A fascinating mix of (butt)cheeky feminist satire, incredibly tense vigilante thrills, and complex character drama (Mulligan chews licorice and scenery). Questions of justice and forgiveness are tackled at each level within an unpredictable, detailed narrative (see the contrast in address-procuring between Jordan and Ryan). Not everything works (Ryan’s turn felt a bit unfounded; just the “happy” wedding would have been a more impactful ending) but the whole remains compelling. Great soundtrack.
Beautifully made, from haunting score to poignant cinematography, impeccable turns to superb script that always knows when to talk and when to not, with a great three-act story shifting through a poor kid lens the focus from volatile dad to selfish mom to post-fire aftermath (the lack of repercussions for the porch incident is the only flaw here). Its picture-near-perfection actually holds it back a bit though; the aching drama of the narrative could’ve benefited from a bit more grit and shake.
Two men return home from World War II to work on a farm in rural Mississippi, where they struggle to deal with racism and adjusting to life after war. (IMDb)
There’s a billion different plot threads here over a years-long time span but the potent mixture of blood (see Jamie and Ronsel’s harrowing experiences abroad and at home), sweat (see the farm work scenes throughout), tears (see Laura’s breakdown), and mud (see the gritty landscapes) adeptly sticks them all together to form a powerful meditation (literally–see the multi-perspective narration throughout) on the poverty and racism of rural 40s Mississippi. Strongly acted, shot, and directed.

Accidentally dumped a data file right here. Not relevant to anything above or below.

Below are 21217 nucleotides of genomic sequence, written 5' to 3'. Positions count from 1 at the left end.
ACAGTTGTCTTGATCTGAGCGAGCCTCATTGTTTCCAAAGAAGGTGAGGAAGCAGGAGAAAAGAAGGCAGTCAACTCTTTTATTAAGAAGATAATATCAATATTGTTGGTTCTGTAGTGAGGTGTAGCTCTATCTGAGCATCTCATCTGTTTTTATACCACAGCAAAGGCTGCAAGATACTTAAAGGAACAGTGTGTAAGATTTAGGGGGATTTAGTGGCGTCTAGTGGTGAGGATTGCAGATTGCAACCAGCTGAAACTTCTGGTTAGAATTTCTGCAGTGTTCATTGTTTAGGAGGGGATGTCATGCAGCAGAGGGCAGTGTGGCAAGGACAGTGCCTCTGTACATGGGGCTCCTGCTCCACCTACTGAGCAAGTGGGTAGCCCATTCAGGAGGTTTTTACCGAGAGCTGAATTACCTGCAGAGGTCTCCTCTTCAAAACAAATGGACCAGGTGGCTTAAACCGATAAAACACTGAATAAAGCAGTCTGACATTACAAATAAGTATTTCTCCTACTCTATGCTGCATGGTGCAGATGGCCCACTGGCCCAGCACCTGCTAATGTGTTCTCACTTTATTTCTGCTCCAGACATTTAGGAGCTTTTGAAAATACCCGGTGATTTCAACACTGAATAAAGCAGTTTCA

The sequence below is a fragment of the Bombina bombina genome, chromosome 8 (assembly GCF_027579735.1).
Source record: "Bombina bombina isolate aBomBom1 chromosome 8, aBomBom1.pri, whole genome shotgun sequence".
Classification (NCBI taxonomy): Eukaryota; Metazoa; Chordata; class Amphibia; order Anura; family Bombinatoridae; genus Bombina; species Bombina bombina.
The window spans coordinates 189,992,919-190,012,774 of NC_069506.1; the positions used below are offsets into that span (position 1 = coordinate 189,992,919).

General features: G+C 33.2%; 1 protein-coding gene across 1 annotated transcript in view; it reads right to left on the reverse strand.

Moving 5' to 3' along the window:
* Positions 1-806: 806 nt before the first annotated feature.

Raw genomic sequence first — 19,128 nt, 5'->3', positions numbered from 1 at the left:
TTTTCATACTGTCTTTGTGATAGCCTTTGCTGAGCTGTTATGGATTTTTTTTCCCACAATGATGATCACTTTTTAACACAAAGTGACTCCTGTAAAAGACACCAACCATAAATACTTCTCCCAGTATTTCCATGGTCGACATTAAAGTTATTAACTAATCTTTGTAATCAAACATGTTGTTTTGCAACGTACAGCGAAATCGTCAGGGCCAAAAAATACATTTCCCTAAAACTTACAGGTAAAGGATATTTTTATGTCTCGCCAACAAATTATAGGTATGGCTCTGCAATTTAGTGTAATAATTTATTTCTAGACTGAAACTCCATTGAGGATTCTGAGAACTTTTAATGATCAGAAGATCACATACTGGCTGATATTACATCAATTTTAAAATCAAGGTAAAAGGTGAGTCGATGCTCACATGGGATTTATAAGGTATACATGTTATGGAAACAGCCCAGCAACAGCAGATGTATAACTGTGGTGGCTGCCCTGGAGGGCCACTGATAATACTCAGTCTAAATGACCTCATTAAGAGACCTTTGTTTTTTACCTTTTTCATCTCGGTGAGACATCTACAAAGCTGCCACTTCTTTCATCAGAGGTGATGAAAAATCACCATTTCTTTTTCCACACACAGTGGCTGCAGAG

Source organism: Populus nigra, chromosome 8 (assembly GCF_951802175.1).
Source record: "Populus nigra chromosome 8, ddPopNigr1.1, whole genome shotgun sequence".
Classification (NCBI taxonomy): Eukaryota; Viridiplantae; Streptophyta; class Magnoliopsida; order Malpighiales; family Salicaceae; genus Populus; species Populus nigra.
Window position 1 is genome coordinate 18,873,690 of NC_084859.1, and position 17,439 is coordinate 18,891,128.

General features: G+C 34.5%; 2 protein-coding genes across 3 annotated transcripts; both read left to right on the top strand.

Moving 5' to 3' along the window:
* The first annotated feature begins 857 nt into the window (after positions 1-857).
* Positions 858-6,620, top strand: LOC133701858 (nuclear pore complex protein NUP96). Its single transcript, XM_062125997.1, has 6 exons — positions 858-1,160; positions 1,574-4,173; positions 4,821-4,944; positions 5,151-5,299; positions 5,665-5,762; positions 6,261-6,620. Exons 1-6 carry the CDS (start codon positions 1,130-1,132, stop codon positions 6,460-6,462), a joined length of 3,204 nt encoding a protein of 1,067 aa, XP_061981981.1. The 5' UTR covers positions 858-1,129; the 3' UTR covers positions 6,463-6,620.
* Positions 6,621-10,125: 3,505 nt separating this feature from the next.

A week in the life of a young singer as he navigates the Greenwich Village folk scene of 1961. (IMDb)
Lovely tunes and pleasant soft cinematography are just bonus additions to what is a superbly nuanced (and acted) character study: Llewyn is talented but pretentious, caring but bitter, witty but mean. He’s hard-luck but hard to like; half the time life hits him hard, half the time he seems to bring it on himself. Fleshed out by a perfect secondary cast of various characters, the film nonchalantly but intentionally presents a neutral take on the settling down vs. pursuing your dreams dichotomy.
A mysterious Hollywood stuntman and mechanic moonlights as a getaway driver and finds himself in trouble when he helps out his neighbor. (IMDb)
Smoothly moves without leaving a character behind or strings untied from a subtly spun protagonist set-up (the quiet Driver is ever intriguing) with budding romance to a bloody crime/revenge drama spiked with shocking violence. Add to that an equally cohesive aesthetic of a moody city setting slickly portrayed (see the crossfade transitions, scrumptious slow motion shots under a gorgeous synth soundtrack) and unique scene edits (see the final confrontation) and the film packs quite the punch.